Poland is to introduce 24-hour monitoring of slaughterhouses and animal transport in efforts to ensure transparency “from field to table”.
Stricter regulations and a “zero-tolerance” policy regarding food fraud is also on the cards, according to the Polish government.
The move comes in the aftermath of controversy surrounding one meat plant in Ostrow Mazowiecka, which was found to be illegally slaughtering sick animals unfit for human consumption.
Following last week’s recall of meat products from the abattoir from 12 EU countries, Minister Ardanowski said that the meat was withdrawn from the market because it came from illegal slaughter, carried out without veterinary supervision, contrary to applicable law.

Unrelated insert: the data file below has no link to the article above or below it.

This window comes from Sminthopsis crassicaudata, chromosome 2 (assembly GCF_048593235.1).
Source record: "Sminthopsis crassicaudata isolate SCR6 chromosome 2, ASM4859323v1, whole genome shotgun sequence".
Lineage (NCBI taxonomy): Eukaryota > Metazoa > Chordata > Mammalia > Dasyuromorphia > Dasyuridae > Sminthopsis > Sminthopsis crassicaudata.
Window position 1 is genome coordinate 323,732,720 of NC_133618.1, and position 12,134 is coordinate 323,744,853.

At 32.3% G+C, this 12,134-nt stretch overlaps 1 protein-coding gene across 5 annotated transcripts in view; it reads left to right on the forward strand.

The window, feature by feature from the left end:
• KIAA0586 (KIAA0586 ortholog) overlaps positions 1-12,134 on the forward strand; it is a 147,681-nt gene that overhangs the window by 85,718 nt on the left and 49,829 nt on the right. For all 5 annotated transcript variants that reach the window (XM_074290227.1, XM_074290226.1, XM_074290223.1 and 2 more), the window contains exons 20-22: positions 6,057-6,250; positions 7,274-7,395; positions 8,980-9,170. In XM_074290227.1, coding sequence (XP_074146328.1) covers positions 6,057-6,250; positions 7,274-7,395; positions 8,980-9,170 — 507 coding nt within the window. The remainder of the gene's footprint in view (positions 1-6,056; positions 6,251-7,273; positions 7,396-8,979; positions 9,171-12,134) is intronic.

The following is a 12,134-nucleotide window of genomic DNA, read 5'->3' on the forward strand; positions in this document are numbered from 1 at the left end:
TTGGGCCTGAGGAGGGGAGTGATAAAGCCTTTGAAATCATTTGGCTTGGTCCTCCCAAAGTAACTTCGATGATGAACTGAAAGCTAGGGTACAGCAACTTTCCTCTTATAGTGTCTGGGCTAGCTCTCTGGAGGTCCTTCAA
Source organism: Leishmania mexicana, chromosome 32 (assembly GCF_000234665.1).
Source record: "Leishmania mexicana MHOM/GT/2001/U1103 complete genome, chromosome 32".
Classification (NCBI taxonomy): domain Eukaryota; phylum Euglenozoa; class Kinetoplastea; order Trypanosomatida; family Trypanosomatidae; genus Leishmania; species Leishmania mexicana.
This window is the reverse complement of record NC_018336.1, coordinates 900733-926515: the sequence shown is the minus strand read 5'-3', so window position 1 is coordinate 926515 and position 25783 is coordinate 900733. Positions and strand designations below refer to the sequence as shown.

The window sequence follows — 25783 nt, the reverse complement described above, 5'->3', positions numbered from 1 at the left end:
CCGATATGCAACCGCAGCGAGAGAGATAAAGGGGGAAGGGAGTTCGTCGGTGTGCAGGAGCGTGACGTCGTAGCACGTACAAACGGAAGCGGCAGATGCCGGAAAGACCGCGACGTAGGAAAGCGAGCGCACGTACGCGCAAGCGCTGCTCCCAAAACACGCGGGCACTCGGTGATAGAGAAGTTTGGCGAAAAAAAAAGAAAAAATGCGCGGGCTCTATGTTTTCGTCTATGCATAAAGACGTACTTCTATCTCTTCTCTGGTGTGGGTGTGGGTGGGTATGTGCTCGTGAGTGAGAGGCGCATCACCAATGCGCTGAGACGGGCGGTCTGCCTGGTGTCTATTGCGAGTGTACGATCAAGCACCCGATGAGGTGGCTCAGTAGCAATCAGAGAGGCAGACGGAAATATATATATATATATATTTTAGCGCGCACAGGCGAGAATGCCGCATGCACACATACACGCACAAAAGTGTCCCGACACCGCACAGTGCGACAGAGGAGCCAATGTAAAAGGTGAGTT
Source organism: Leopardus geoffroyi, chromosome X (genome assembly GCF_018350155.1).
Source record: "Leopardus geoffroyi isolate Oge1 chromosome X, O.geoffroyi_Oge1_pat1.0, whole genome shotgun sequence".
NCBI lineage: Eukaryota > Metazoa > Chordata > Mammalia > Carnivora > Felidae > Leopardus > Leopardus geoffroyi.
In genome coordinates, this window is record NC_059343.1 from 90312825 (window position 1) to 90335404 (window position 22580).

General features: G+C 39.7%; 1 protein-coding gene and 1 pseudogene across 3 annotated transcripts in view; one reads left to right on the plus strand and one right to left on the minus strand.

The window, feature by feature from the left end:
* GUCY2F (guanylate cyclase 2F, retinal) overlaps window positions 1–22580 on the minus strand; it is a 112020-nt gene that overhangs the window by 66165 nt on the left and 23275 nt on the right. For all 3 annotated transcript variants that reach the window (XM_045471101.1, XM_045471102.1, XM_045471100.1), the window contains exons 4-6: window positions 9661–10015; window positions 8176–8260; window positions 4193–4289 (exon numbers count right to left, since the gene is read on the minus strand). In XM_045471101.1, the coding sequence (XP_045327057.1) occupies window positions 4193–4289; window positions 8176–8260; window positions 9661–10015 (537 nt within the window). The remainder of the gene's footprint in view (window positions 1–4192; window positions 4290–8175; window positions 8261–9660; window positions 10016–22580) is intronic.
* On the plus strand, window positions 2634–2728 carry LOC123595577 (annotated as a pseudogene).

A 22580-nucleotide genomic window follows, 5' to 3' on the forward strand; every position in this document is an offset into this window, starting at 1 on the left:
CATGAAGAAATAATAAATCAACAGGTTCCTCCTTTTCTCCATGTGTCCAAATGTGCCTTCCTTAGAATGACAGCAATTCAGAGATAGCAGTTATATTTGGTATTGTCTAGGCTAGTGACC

During the talks, it was agreed that the best course of action is a “zero tolerance” option for all those involved.
The minister noted that legal changes are being prepared. The new regulations “will eliminate even the temptation to act illegally”, Minister Ardanowski announced.
“Penalties will be tightened, including penalties for ruthless imprisonment, a ban on running a business, and a ban on the profession of veterinary surgeon.
24-hour monitoring of the slaughterhouse and monitoring of animal transport will be introduced. There will also be checks on all intermediaries.
“Due to the fact that similar cases like the one in the Polish slaughterhouse were also found in Germany and other EU countries, I will propose a review of the situation with regard to handling post-traumatic animals throughout the European Union,” said Minister Ardanowski.